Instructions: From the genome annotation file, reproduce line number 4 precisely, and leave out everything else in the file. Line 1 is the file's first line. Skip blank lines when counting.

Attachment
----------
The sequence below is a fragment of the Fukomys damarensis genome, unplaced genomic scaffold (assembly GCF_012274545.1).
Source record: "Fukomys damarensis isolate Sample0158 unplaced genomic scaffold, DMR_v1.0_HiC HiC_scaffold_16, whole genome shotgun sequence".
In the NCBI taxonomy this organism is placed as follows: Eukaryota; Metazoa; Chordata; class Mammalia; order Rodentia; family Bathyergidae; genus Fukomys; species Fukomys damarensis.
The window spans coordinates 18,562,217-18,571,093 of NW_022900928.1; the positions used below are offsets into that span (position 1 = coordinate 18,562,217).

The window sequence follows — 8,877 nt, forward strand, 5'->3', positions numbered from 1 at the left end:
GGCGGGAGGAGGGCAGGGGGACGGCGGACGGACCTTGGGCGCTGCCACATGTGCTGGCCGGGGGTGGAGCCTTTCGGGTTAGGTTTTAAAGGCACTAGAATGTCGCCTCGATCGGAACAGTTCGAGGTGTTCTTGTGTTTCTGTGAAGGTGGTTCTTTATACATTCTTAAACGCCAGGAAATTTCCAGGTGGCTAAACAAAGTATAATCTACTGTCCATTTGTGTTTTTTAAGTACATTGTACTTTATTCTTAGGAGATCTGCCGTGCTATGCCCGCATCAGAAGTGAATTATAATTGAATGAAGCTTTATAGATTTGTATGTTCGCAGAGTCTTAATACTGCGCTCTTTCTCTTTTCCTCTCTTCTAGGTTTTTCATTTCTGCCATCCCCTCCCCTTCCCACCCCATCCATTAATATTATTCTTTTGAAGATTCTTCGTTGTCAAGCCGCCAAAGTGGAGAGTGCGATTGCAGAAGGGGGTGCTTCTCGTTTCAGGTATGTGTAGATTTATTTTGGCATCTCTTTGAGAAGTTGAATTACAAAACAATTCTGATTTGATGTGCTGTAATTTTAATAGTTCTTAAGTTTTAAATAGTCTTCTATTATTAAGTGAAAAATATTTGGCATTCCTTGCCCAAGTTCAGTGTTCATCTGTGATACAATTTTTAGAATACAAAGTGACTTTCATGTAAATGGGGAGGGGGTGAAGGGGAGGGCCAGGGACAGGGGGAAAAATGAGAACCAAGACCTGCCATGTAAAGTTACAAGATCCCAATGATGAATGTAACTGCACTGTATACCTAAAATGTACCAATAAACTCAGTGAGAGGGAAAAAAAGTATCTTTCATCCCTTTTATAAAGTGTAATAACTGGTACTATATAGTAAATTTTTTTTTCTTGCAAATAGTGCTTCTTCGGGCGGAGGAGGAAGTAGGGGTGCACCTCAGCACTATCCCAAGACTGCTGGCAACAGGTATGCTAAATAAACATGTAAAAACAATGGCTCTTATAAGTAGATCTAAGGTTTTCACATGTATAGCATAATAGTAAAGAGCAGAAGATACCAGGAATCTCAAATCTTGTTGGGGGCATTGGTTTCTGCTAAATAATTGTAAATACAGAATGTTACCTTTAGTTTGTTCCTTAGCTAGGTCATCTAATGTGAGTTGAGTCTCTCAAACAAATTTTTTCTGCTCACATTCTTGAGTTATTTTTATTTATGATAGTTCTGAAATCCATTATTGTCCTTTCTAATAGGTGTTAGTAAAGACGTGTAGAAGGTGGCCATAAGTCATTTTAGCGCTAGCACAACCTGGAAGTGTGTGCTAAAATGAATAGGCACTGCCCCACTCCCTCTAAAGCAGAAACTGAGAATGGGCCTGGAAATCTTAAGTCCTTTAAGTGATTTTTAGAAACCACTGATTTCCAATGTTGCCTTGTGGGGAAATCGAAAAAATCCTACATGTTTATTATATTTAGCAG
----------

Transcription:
The window spans coordinates 18,562,217-18,571,093 of NW_022900928.1; the positions used below are offsets into that span (position 1 = coordinate 18,562,217).